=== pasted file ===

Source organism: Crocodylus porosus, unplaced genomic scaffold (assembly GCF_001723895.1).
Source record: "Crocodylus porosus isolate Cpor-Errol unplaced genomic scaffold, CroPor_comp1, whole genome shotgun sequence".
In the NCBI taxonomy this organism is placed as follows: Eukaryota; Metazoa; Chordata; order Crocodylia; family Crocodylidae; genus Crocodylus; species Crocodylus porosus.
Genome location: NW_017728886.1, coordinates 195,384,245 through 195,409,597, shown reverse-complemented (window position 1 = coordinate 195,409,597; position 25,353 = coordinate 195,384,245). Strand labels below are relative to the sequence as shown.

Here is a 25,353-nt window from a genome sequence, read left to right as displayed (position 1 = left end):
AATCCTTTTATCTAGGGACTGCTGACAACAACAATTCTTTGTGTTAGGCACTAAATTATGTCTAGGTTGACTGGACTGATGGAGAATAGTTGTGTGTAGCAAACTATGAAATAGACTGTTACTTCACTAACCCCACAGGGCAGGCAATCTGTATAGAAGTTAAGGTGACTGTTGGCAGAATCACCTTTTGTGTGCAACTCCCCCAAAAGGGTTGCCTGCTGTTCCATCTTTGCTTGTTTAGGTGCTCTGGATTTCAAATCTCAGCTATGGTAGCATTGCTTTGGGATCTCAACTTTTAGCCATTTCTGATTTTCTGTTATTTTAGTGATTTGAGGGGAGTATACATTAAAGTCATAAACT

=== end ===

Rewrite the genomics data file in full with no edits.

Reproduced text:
Source organism: Crocodylus porosus, unplaced genomic scaffold (assembly GCF_001723895.1).
Source record: "Crocodylus porosus isolate Cpor-Errol unplaced genomic scaffold, CroPor_comp1, whole genome shotgun sequence".
In the NCBI taxonomy this organism is placed as follows: Eukaryota; Metazoa; Chordata; order Crocodylia; family Crocodylidae; genus Crocodylus; species Crocodylus porosus.
Genome location: NW_017728886.1, coordinates 195,384,245 through 195,409,597, shown reverse-complemented (window position 1 = coordinate 195,409,597; position 25,353 = coordinate 195,384,245). Strand labels below are relative to the sequence as shown.

Here is a 25,353-nt window from a genome sequence, read left to right as displayed (position 1 = left end):
AATCCTTTTATCTAGGGACTGCTGACAACAACAATTCTTTGTGTTAGGCACTAAATTATGTCTAGGTTGACTGGACTGATGGAGAATAGTTGTGTGTAGCAAACTATGAAATAGACTGTTACTTCACTAACCCCACAGGGCAGGCAATCTGTATAGAAGTTAAGGTGACTGTTGGCAGAATCACCTTTTGTGTGCAACTCCCCCAAAAGGGTTGCCTGCTGTTCCATCTTTGCTTGTTTAGGTGCTCTGGATTTCAAATCTCAGCTATGGTAGCATTGCTTTGGGATCTCAACTTTTAGCCATTTCTGATTTTCTGTTATTTTAGTGATTTGAGGGGAGTATACATTAAAGTCATAAACT